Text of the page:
In this post, I explore how we could design the next generation of regional strategies using a set of interlocking tools and disciplines. These new approaches embrace the realities of continuous change and open networks. Unlike traditional approaches to strategy, this new approach is more agile, resilient and low-cost.


Imagine the situation. You are a civic leader in a region facing some dismal economic prospects. Over the past decade, major employers have closed shop, leaving vacant buildings and dislocated workers. While a new crop of employers is creating jobs, they are having difficulty finding skilled workers. Among these employers, the school system is a chronic complaint, and the workforce system does not seem to respond to fill the gaps. You’d like to convert an old building into an incubator. With this asset in place, you might start to change the development dynamic in your region. Yet, in order to access funds from the Economic Development Administration (EDA) for your project, your region first needs a Comprehensive Economic Development Strategy (CEDS).

The Traditional Approach to Regional Strategy

In theory, EDA’s requirement for a CEDS makes good sense. With a regional strategy in place, the federal government reduces its risk of failure. In the grand scope of things, isolated investments by the EDA do not amount to much, unless they are connected to some broader strategy. At the same time, the CEDS requirement increases the probability that federal investment will leverage other funds and pack a bigger punch. From your perspective, a regional strategy also offers some benefits. As a straightforward planning exercise, it promises to build both engagement among various groups and strategic focus. A strategy process, backed by regional leaders, can help you narrow your focus to projects that promise a relatively high impact and that are relatively easy to do.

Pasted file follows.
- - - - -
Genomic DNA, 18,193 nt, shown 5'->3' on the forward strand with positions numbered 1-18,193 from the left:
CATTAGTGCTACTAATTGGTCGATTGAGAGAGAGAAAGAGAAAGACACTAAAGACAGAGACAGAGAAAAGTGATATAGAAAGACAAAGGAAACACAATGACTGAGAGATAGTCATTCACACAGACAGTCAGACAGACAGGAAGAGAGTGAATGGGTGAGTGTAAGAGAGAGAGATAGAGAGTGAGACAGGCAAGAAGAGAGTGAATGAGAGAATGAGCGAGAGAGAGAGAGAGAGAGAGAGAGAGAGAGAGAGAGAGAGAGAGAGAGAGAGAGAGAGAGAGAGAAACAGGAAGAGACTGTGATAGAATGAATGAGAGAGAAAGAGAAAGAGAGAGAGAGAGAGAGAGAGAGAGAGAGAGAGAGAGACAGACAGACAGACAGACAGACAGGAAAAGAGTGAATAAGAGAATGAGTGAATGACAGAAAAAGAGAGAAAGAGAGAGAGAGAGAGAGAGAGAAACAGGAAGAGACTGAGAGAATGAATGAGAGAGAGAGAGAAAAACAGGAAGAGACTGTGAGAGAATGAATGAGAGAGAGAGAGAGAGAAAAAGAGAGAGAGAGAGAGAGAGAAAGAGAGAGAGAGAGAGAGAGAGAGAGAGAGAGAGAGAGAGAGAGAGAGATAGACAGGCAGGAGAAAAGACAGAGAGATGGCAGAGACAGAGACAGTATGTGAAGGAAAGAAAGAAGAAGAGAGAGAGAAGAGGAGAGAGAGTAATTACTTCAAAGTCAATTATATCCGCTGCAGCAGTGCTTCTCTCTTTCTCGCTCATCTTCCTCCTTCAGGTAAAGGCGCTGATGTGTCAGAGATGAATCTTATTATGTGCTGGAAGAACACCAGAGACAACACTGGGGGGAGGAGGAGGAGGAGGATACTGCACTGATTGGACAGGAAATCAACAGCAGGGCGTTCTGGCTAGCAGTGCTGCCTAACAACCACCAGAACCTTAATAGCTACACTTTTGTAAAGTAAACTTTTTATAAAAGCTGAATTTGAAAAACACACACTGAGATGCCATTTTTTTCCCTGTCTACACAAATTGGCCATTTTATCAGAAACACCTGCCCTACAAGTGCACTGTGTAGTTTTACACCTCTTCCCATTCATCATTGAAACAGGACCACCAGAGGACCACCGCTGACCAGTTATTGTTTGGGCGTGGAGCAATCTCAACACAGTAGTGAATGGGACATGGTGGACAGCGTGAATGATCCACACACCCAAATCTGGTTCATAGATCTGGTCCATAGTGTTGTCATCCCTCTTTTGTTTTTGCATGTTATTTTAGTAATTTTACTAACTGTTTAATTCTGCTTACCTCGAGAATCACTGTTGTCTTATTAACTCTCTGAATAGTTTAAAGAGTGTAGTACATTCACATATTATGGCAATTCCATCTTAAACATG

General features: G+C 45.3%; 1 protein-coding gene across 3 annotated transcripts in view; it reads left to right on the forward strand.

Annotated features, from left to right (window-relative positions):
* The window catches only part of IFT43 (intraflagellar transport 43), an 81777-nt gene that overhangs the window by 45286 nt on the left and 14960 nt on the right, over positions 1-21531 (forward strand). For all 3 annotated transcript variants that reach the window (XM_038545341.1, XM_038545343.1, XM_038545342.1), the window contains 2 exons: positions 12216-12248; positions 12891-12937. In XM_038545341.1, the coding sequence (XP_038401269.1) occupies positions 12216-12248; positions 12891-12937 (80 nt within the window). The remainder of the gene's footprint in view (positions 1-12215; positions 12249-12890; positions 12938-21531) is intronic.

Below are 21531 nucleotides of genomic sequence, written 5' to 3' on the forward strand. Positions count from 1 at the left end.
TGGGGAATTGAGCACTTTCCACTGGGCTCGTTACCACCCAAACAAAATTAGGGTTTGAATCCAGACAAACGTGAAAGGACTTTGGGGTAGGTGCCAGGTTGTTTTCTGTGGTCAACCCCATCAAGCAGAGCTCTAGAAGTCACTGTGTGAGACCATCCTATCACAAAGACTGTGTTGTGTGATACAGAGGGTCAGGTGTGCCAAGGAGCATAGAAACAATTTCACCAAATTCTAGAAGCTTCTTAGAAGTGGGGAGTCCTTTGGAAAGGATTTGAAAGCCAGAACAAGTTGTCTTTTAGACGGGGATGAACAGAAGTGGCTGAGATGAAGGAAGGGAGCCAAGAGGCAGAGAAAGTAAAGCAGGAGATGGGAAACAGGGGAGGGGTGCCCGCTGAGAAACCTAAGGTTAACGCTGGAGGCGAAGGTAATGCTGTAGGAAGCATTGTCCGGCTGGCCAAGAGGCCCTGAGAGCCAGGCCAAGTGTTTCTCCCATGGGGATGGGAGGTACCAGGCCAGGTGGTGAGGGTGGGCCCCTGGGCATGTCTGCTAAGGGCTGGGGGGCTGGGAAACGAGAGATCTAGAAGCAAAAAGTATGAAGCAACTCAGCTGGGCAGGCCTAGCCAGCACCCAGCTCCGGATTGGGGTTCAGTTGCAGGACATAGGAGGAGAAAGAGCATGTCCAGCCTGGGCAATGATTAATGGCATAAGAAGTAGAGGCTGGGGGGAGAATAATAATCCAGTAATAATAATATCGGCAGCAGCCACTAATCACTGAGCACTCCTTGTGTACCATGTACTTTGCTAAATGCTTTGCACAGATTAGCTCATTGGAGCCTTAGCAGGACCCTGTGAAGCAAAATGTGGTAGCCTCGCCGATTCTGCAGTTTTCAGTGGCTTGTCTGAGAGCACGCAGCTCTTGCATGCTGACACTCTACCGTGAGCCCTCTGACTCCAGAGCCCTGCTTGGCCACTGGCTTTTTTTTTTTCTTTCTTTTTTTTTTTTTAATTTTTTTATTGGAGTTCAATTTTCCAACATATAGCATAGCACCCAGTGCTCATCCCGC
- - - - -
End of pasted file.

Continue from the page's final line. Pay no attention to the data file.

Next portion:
Unfortunately, what seems sensible in theory does not often work out in practice. In my experience, many regional leaders simply view the CEDS process as a perfunctory requirement to gain access to EDA funds. It represents a box to check in the long, drawn-out process of accessing federal funding.

Indeed, it is not uncommon for regions to complete the CEDS process and then turn around and develop a “real” strategy by hiring an outside consulting firm. This approach has its own weaknesses. It’s expensive, and it may not generate much enthusiasm for the resulting strategy. Finally, it doesn’t provide any quick way to adjust when circumstances change.

New Directions for Regional Strategy

It does not have to be this way. With some sensible changes, EDA can lead the transformation of the CEDS process. Some time ago, EDA commissioned a report from the Upjohn Institute to evaluate the CEDS process. The Upjohn report identified some promising practices, and it pointed EDA in the direction of some sensible changes.

So, for example, the report suggested that a strategy document from the CEDS process should be no more than 10 to 15 pages. Detailed data and analysis should be stored in a separate volume. A shorter strategy document can be more easily updated annually. Following the report, EDA proposed streamlining the CEDS process and providing more flexibility. These changes, although welcome, did not go far enough. At the Purdue Center for Regional Development, we’ve been looking at the CEDS process to explore how we might transform it.